My friend Dave Goodings told me yesterday that legend was: Almonte folks are not supposed to associate with the Carleton Place Irish folks, and especially on St. Patrick’s Day. As he said, “it’s something to do with us being Scottish, me thinks.” The 19th century magazines such as Punch Magazine have long bastardized the image of Irishmen. It’s not that the Irish are cynical. It’s been said that they have a wonderful lack of respect for everything and everybody.
My grandfather was a tenant farmer on the estate of The Beechers of Ballygiblin House, North Cork, Ireland where a mass immigration erupted from the area. We Ballygiblins did not settle in Bytown/Ottawa like some of the other Irish, but instead settled in Lanark County around the Mississippi River and in and around the towns of Perth, Innisville, Carleton Place (Morphys Falls) and Almonte( Shipmans Mills). As if there wasn’t enough of us, in 1823 another wave of Irish from County of Cork came to settle in Ramsay township, including locations near Carleton Place.
The Ballygiblin riots of 1824 began at a militia muster at Morphy’s Falls/Carleton Place, and were incited in part by objectionable conduct on the part of one of the local officers, Captain Glendinning. Sparked by local Protestant colonists in the Lanark military settlements who resented what they felt was the preferential treatment given to Robinson’s new Catholic arrivals. Hugh Bolton of Carleton Place was taken prisoner by drunken rioters during the riots. In a one-sided brief skirmish at Shipman’s Mills on the first day of fighting, several of the Irish settlers were wounded. What the hell difference does it make if it was left or right? There were good men hurt!
The affrays ended in a misguided raid on the Irish settlement headquarters at Almonte by a large force of militiamen and others, sponsored by district authorities of Perth. One of the Irish was killed by gunfire from one of the raiders.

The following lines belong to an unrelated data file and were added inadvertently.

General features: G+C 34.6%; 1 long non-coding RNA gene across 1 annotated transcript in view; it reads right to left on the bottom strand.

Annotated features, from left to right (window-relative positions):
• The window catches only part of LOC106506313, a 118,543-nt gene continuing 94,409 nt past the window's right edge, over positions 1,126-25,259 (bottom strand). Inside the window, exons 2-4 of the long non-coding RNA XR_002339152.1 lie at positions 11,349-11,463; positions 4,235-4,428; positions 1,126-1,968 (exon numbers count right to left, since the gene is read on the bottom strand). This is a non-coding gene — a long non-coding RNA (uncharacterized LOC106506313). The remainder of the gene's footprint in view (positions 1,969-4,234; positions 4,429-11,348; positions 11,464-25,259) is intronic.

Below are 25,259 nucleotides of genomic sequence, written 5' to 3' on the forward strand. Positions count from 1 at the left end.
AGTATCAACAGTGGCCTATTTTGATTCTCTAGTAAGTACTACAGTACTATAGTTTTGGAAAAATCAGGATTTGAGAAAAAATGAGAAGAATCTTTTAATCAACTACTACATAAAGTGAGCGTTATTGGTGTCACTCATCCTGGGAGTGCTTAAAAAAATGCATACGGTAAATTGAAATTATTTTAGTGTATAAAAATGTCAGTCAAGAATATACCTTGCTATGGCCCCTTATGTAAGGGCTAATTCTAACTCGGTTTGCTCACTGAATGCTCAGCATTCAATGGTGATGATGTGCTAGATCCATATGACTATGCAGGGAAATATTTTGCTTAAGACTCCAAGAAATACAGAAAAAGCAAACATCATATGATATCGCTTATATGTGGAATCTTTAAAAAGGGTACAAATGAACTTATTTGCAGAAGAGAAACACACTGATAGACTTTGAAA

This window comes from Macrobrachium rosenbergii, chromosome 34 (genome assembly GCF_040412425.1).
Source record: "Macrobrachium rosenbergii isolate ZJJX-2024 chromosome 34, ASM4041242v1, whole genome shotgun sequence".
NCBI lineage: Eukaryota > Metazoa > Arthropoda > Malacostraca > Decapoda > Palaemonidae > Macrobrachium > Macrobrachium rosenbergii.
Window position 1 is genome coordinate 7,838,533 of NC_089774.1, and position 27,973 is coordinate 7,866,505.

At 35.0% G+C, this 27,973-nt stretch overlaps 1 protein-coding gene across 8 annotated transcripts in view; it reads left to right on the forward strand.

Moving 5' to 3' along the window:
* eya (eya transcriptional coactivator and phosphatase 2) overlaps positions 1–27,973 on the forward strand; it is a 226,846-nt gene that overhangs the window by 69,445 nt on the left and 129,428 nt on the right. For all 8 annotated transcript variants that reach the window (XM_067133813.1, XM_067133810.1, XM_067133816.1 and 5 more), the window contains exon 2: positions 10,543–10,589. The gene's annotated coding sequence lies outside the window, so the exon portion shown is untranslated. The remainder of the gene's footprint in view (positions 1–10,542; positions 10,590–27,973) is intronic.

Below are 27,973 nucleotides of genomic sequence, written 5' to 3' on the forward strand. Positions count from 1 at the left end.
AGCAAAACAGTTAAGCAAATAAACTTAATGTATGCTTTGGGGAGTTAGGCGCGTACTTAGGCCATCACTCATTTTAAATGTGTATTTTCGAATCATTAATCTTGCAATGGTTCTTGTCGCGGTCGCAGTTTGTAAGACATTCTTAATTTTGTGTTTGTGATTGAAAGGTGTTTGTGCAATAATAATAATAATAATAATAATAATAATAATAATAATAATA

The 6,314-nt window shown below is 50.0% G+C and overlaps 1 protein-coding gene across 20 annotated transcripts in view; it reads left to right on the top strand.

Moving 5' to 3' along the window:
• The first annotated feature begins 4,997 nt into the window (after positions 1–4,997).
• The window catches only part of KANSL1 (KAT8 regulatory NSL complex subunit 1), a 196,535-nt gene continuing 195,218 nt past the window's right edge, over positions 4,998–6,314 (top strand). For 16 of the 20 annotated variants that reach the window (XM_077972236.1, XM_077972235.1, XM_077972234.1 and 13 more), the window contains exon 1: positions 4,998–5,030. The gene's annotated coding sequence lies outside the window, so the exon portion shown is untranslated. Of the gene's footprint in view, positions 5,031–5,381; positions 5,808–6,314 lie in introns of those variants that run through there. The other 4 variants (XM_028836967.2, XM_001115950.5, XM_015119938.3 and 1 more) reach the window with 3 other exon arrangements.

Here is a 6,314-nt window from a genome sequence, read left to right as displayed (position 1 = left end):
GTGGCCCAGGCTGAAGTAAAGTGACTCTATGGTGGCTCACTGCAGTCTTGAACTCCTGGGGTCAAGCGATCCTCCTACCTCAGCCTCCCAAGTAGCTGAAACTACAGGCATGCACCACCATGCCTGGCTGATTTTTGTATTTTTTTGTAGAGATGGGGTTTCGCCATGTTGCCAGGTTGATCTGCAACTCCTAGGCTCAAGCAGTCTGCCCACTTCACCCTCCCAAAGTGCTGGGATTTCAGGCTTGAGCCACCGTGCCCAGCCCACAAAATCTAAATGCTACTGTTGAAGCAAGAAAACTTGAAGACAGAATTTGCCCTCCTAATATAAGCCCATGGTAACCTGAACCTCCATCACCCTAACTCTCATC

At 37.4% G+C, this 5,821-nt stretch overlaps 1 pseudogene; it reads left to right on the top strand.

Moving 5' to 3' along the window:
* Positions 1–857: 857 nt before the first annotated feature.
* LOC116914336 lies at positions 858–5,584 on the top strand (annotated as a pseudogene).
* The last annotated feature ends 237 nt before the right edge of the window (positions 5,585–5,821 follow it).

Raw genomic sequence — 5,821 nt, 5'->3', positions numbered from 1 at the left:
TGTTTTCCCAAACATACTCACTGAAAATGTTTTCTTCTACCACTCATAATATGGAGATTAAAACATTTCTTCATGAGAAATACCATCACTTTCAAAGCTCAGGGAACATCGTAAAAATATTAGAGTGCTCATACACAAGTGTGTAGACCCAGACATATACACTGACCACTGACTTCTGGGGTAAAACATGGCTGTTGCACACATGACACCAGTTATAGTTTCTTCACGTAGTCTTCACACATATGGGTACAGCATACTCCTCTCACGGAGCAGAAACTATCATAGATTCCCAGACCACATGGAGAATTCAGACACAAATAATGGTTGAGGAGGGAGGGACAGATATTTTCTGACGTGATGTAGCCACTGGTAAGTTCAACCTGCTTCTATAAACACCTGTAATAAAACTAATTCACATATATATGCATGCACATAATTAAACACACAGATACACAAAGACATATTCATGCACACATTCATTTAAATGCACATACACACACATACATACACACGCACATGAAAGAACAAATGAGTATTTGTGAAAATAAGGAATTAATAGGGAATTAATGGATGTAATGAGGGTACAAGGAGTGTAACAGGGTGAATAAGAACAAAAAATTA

At least 40 deaths in Bytown/Ottawa were attributed to shiner attacks and the Brockville Record called the shiners “demons in human shape”. In fact three shiners had been arrested in Perth for an attack on James Johnston, but a local gang of Irishmen broke in and rescued them. What’s the use of being Irish if the world doesn’t break your heart?
This group partially represented the beginning of the Shillelagh as a weapon in Ontario. It was nothing but a simple long slender, blunt, hand-held, generally wooden ‘sticks’ for fighting. In 1836 the Shiners became the terror of all the local lumbermen.
Better the staff than words, as the English language does not bring out the best in the Irish. The Irish court the English like a beautiful woman. They make it bray with donkey laughter. They hurl it at the sky like a paint pot full of rainbows, and then make it chant a dirge for man’s fate and man’s follies that is as mournful as misty spring rain crying over the fallow earth. I mean, there are only two kinds of people in the world, the Irish, and those who wish they were.
“It’s Not so Bad Being Bad as an Irishman.” After all–The quiet Irish are about as harmless as a powder magazine built over a match factory.
Quotes from JFK, Yeats, and Brendan Behan
The Last of the Fenians Sons— Bellamy’s Mills — James Ingram
When the Fenians Came to Visit
What a great article Linda! love hearing about the old rivalries and my understanding of it only goes back to the old high school days where the two towns competed in sports…my Dad only arrived in Almonte in the 70’s so I don’t have any family heritage with Almonte or CP but know many that do.
It is actually a story in my new book- things you just haven’t heard about CP- love doing the history ones _ thanks for reading!
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